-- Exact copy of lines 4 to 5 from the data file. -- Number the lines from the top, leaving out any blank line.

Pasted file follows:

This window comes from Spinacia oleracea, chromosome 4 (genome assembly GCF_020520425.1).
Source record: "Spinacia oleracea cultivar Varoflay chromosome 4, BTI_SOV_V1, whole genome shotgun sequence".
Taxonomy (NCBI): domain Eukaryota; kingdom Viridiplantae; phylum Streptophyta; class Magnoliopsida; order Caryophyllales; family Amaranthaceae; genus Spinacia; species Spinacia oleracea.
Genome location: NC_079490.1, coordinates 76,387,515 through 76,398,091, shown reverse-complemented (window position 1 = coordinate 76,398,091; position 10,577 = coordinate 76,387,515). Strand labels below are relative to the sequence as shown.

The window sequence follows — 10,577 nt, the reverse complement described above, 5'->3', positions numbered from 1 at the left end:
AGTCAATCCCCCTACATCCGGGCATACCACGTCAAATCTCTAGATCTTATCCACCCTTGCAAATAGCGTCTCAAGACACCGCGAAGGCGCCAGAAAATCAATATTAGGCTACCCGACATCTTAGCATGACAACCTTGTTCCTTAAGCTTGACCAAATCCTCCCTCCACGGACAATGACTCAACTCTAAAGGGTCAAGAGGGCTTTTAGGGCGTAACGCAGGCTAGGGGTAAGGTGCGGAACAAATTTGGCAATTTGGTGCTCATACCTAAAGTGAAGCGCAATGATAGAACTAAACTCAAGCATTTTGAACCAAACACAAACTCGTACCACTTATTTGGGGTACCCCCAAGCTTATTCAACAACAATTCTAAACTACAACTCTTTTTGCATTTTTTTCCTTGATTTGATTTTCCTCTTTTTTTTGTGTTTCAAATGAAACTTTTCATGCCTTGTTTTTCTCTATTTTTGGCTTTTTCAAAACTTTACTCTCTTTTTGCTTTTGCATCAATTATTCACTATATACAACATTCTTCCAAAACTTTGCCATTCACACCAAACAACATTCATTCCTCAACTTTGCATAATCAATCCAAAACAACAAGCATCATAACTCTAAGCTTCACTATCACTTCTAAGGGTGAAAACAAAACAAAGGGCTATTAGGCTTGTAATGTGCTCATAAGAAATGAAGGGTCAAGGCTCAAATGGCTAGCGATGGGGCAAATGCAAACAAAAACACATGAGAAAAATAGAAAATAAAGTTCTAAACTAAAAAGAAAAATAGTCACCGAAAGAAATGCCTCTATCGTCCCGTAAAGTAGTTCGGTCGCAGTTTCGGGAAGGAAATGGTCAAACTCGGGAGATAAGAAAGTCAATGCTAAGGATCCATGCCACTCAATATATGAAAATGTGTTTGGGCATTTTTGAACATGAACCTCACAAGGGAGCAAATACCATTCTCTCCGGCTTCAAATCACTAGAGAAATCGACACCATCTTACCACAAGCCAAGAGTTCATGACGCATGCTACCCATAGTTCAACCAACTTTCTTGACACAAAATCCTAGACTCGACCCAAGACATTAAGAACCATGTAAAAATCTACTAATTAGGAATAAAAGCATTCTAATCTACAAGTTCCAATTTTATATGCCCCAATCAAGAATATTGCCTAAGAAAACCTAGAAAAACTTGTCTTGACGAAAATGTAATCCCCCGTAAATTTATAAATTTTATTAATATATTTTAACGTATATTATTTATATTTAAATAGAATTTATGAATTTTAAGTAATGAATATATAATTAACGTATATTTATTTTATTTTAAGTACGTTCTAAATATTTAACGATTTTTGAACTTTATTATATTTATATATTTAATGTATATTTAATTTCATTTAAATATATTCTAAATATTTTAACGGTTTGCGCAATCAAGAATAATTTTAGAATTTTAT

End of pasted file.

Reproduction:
Genome location: NC_079490.1, coordinates 76,387,515 through 76,398,091, shown reverse-complemented (window position 1 = coordinate 76,398,091; position 10,577 = coordinate 76,387,515). Strand labels below are relative to the sequence as shown.

The window sequence follows — 10,577 nt, the reverse complement described above, 5'->3', positions numbered from 1 at the left end: